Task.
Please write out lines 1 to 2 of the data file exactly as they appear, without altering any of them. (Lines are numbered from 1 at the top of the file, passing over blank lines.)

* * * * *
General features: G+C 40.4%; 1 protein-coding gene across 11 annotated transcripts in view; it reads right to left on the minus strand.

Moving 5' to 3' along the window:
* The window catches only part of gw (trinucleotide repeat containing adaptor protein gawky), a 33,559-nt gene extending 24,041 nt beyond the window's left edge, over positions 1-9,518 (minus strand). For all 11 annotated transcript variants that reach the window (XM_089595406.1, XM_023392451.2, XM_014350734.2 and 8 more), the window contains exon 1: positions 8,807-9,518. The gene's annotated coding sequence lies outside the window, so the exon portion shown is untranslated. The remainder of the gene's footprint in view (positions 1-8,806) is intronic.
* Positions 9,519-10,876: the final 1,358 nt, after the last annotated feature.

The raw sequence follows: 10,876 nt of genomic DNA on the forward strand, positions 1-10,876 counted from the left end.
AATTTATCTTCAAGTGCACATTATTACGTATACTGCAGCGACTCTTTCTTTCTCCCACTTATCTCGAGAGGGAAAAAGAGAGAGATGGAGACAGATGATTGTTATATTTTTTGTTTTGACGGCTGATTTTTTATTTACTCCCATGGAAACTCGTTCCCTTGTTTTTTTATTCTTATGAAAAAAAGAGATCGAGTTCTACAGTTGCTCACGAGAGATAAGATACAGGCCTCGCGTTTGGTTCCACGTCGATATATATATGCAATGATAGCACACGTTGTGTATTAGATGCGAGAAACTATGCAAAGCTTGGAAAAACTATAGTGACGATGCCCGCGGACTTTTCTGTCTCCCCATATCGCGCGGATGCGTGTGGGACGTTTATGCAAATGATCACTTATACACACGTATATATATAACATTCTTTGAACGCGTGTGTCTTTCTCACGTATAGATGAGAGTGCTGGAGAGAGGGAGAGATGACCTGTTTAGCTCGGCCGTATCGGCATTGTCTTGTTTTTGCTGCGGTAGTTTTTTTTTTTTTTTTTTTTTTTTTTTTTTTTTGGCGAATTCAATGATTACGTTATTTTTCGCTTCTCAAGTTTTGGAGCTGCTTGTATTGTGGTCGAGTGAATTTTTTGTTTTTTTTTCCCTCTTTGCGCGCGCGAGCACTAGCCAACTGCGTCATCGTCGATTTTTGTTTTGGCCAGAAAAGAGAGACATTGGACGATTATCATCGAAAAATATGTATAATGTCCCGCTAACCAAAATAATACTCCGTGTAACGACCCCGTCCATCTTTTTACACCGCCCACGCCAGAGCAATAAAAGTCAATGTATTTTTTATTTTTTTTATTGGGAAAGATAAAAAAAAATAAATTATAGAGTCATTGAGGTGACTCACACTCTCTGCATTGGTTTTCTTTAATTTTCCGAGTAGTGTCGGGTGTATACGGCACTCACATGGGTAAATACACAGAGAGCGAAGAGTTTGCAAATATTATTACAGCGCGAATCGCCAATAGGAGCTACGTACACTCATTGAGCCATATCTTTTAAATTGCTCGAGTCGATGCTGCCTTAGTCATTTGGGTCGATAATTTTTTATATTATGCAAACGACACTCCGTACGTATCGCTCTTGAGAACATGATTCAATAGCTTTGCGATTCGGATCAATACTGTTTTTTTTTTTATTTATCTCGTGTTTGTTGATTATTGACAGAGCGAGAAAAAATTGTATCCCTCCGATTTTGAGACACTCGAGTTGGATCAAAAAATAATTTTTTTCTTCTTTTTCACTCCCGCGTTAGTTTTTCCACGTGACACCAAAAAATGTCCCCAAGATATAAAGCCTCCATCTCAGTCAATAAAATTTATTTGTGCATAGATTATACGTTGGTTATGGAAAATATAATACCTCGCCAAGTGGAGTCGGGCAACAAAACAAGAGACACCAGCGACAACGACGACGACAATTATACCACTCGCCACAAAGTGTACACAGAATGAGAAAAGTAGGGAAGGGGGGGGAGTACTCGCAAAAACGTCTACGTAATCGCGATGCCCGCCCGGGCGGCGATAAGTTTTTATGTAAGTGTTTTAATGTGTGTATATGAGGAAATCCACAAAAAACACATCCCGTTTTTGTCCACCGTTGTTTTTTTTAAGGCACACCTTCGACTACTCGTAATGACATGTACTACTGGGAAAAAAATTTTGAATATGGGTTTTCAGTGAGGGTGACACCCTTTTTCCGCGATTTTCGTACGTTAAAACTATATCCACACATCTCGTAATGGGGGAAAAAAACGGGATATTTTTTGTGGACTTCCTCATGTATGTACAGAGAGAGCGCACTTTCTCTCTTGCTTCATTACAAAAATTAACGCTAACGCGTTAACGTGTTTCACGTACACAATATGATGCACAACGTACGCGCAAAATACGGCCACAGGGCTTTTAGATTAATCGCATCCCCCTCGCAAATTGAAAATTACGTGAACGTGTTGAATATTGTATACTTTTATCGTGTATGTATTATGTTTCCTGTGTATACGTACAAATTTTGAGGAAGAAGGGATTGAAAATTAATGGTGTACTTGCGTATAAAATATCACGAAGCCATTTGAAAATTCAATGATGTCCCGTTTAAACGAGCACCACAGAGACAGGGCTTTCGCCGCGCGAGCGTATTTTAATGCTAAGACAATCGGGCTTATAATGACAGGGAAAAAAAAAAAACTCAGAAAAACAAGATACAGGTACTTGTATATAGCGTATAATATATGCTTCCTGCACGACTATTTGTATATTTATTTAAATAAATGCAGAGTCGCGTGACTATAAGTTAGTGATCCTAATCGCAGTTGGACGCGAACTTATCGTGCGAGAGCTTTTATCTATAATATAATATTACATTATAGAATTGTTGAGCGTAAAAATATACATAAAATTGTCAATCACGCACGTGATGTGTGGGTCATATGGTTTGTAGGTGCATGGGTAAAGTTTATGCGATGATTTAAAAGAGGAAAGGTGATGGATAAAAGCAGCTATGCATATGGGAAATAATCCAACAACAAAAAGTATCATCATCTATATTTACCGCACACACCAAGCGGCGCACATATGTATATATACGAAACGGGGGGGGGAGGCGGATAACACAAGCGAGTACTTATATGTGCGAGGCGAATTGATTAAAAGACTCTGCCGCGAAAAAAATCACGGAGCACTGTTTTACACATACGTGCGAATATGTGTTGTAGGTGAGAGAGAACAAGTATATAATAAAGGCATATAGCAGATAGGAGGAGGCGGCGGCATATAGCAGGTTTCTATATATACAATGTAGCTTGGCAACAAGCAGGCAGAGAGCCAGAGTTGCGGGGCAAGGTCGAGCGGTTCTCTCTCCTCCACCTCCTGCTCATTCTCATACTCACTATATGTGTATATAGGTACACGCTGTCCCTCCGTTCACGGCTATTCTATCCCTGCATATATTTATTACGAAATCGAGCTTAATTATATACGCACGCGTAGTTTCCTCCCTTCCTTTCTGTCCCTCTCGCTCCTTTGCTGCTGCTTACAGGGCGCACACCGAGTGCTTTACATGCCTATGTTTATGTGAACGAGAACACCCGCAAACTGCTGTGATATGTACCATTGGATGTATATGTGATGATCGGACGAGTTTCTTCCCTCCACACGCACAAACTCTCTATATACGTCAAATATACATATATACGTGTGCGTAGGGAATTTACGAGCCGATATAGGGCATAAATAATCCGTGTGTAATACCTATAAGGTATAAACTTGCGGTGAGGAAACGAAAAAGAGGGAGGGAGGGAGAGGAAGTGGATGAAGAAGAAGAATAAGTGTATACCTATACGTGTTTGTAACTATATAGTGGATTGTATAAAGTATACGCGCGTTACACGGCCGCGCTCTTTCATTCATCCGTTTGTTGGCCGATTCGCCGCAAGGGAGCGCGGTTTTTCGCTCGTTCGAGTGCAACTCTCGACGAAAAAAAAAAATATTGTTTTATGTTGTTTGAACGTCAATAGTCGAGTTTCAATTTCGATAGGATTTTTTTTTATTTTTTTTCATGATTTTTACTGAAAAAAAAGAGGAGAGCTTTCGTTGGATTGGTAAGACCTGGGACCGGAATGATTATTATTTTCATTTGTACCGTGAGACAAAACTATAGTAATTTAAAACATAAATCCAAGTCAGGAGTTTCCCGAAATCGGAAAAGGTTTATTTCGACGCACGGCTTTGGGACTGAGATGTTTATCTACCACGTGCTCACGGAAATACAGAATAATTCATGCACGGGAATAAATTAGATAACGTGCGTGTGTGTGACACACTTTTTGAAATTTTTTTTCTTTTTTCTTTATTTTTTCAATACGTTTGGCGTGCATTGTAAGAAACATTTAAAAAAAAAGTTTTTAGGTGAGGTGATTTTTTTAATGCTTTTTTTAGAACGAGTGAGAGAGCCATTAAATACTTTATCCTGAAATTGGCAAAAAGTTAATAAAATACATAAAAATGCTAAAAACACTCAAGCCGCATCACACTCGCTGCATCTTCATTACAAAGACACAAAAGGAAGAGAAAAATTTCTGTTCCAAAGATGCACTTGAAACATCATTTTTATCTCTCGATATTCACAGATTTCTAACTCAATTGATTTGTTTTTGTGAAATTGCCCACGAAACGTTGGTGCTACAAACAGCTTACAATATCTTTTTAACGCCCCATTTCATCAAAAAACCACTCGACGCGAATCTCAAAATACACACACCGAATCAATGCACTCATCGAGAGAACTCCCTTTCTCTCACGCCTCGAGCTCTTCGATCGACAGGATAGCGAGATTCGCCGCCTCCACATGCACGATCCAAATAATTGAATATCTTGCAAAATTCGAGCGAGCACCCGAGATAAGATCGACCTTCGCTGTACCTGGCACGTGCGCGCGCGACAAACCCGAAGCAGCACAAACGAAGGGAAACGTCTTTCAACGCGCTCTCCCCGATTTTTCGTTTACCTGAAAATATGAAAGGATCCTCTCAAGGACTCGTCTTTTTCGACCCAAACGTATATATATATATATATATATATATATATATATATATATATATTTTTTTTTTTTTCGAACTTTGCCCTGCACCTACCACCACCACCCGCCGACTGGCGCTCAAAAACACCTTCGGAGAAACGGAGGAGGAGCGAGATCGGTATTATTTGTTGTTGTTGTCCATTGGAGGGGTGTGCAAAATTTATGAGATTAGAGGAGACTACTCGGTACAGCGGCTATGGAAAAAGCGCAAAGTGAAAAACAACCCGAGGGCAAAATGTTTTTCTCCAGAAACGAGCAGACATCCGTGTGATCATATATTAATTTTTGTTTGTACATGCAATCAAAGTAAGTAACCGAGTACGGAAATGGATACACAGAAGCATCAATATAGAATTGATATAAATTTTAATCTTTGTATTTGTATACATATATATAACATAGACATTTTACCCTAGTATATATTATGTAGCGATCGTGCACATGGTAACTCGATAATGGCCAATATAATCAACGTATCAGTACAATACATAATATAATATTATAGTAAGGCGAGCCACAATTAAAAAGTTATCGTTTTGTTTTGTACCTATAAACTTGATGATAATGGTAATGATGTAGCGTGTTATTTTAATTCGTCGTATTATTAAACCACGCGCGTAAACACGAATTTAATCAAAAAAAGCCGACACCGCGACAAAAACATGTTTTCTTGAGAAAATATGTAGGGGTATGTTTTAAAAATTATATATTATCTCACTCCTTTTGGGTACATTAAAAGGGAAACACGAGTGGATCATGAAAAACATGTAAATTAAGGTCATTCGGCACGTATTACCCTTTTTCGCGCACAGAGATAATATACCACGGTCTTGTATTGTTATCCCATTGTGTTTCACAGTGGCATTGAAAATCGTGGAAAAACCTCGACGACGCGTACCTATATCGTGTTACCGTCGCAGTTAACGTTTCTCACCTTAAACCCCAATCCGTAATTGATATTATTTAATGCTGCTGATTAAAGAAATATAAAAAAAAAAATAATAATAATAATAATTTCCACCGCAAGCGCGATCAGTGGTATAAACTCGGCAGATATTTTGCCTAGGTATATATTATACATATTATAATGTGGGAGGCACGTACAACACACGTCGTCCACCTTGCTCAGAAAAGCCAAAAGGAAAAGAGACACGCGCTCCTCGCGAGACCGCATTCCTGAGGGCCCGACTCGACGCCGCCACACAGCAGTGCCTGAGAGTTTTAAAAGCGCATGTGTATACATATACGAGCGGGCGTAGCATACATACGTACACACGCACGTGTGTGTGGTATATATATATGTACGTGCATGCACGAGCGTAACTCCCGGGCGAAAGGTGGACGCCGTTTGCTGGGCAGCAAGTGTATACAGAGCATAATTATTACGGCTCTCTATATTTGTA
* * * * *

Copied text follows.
General features: G+C 40.4%; 1 protein-coding gene across 11 annotated transcripts in view; it reads right to left on the minus strand.

Moving 5' to 3' along the window: